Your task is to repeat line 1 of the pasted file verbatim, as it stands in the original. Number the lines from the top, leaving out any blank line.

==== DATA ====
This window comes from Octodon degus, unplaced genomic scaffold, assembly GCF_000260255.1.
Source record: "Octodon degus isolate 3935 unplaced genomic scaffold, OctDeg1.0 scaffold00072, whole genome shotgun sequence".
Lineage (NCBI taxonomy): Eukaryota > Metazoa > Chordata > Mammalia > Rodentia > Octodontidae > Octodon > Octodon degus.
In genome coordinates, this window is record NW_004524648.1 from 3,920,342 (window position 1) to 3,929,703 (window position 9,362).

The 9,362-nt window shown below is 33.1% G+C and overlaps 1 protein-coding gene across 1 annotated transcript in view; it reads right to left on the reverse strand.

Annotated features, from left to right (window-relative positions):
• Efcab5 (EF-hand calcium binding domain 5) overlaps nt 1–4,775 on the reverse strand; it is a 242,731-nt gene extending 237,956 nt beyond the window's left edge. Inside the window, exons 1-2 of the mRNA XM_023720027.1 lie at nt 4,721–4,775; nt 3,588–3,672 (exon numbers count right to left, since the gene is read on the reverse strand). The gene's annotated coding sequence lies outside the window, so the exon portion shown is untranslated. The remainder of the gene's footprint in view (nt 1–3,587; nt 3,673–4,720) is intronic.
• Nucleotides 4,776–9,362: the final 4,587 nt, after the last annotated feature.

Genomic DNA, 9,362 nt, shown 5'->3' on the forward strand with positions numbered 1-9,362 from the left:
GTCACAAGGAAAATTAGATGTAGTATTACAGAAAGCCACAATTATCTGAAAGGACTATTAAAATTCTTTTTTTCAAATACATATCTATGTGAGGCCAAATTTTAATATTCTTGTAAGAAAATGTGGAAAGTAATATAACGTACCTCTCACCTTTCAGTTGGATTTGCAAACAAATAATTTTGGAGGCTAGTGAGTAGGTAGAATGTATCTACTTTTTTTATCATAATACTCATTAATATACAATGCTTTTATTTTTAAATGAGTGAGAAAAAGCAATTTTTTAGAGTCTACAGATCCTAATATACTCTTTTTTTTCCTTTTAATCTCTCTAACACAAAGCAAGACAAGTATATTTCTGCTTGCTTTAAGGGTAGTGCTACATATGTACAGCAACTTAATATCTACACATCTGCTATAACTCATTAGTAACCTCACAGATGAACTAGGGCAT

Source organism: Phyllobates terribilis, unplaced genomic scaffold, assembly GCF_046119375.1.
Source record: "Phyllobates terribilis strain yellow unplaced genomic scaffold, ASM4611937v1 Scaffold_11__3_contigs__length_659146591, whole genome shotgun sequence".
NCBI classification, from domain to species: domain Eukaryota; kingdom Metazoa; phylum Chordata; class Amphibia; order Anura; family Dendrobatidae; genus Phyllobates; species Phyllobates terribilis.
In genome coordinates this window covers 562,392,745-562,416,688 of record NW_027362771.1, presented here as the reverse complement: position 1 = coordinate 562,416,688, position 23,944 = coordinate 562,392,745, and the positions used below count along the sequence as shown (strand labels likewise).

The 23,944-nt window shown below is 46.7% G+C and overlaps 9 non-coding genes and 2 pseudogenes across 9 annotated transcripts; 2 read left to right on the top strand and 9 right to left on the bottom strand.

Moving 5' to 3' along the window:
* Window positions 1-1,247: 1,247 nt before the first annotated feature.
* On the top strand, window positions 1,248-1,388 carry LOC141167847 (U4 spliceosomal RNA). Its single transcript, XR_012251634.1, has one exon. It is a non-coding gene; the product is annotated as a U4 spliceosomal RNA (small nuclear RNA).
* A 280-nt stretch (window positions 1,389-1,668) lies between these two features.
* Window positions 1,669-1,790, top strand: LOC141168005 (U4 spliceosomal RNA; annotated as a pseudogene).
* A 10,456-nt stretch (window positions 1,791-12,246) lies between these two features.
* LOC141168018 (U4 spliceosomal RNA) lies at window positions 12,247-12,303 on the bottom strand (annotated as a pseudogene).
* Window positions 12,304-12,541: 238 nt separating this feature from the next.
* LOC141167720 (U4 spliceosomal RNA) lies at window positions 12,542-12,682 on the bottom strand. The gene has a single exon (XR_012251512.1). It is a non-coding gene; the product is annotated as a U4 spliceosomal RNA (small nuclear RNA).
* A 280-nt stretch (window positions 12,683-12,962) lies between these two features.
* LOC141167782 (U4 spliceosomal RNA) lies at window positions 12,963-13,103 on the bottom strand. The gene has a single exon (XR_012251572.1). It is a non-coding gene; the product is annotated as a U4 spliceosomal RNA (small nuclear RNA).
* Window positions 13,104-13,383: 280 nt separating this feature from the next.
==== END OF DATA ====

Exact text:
This window comes from Octodon degus, unplaced genomic scaffold, assembly GCF_000260255.1.